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Monday, November 22, 2010

Levenshtein Distance (Edit Distance, String Difference)

Jeff Foster's excellent blog FatVat is

Brenton Ashworth points out below that this blows stack on quite short strings. My bad. I've learned to avoid using recursion for infinite loops, but it really never occurred to me that a couple of hundred self calls would blow stack on anything larger than a digital watch.

I am shame. 

Now the JVM is open source, can we mend it? I would quite like to be able to change directory too.

;; The other day I needed a way of measuring the distance between two strings

;; Levenshtein distance is one such way:

;; avada kedavra
;; abada kedavra
;; abrada kedavra
;; abrada cedavra
;; abrada cadavra
;; abrada cadabra
;; abraa cadabra
;; abra cadabra
;; abracadabra

;; Eight changes get you from one to the other

;; Thank you google, wikipedia and Jeff Foster's excellent blog fatvat (

(defn levenshtein-distance
  "Calculates the edit-distance between two sequences"
  [seq1 seq2]
   (empty? seq1) (count seq2)
   (empty? seq2) (count seq1)
   :else (min
          (+ (if (= (first seq1) (first seq2)) 0 1)
             (#'levenshtein-distance (rest seq1) (rest seq2))) 
          (inc (#'levenshtein-distance (rest seq1) seq2))      
          (inc (#'levenshtein-distance seq1 (rest seq2))))))

(levenshtein-distance "avada kedavra" "abracadabra") ;; much grinding......

;; We cast a spell more powerful than either:
(def levenshtein-distance (memoize levenshtein-distance))

(levenshtein-distance "avada kedavra" "abracadabra") ; ok, it was seven.


  1. There's also an implementation of levenshtein-distance in incanter.stats if you want to compare:

  2. Looks more traditional, certainly.

    But I like these 'memoizations to turn a tree into a table' type solutions.

    I can think off the top of my head of fibonnacci, pascal's triangle, change counting, and levenshtein.

    Anyone else have any nice ones?

    One where the table was an evil shape so that it couldn't be easily rephrased would be sweet.

  3. Is (inc (#'levenshtein-distance ...) the same as (recur ...)?

  4. John,

    It is a beautiful algorithm. I love when problems can be solved like this. Unfortunately it will stack overflow with large sequences.

    I am working on a diff library for Clojure which currently includes diff, patch and edit-distance functions. Levenshtein distance is not exactly the same as edit distance but the latter can be used for comparing the difference between sequences in much the same way.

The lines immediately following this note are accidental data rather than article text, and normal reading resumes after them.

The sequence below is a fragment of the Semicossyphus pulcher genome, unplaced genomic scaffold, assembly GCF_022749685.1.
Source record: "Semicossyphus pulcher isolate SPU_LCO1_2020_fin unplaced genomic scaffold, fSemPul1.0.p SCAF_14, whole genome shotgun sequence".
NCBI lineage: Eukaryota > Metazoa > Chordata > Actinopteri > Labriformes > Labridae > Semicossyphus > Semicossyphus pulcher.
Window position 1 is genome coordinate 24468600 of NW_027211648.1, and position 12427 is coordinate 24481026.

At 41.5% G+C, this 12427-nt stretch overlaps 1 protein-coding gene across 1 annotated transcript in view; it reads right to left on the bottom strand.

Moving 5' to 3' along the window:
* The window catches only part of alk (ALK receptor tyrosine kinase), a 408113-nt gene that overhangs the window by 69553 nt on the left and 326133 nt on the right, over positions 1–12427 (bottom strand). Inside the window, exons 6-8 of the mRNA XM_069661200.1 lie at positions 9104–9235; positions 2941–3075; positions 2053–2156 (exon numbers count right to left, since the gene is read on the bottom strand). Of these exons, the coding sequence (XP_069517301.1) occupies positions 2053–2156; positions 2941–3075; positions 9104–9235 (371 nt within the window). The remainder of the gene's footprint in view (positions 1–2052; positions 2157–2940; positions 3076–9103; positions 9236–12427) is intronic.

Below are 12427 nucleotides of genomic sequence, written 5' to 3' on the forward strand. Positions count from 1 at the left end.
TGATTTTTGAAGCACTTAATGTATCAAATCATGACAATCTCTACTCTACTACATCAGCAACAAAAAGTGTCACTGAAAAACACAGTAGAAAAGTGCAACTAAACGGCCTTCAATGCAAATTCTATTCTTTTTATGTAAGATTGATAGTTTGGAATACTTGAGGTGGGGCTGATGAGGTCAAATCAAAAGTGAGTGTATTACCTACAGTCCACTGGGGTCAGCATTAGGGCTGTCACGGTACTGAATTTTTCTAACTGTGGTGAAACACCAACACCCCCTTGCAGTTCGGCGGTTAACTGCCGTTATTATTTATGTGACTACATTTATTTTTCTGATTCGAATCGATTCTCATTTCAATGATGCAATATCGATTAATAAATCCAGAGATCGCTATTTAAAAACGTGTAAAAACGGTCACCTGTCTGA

My focus has been on performance. For example: for a sequence of 1000 elements with 100 changes it can calculate the edit-distance in ~70 milliseconds (it actually generates a diff and then gets the edit distance from that). Incanter's algorithm takes 34 seconds and yours overflows.

    I thought you might be interested.

    I may add a levenshtein-distance function in the future as it can also be calculated from a diff.


  5. Duncan,

    Well spotted.

    It's a recursive function call, but clojure would normally compile that to a direct jump rather than going through the variable. If I use #' then it forces the call to go through the var, and that means that memoize works as I intended. Try it with and without the #'.

    It might look a bit clearer if you try to write a fibonacci function that can calculate fib(50) in finite time.

    You might also try to work out why recur wouldn't work here.

    Clue: It will not work for the standard factorial 'hello world', but if you massage the factorial function to use an accumulator, it will.

  6. Brenton,

    It never occurred to me that I'd want to compare strings long enough to blow the stack, but in fact you only seem to need them to be 140 characters long:

    (let [n 140] (levenshtein-distance (apply str (repeat n \a)) (apply str (repeat n \b))))

    I wonder why? I would have thought it was good for thousands before the stack went. Presumably these 140 character strings want to create a stack 280 deep.

    There is something very wrong here. Morally, those function calls are only storing two pointers, three integers and a return address. I wonder what they are actually storing! (And why the hell the JVM doesn't just make a bigger stack if it needs one).

    Still, whine, whine, blame the tools. I should have checked that. I wonder if there's some sort of general memoizing-trampoline thingy that can be used for these sorts of problems.

    Your diff algorithm sounds interesting. I will investigate.

    What do you think the practical limit on speed is? I can just about imagine filling in a 1000x1000 grid by hand if I really, really needed to.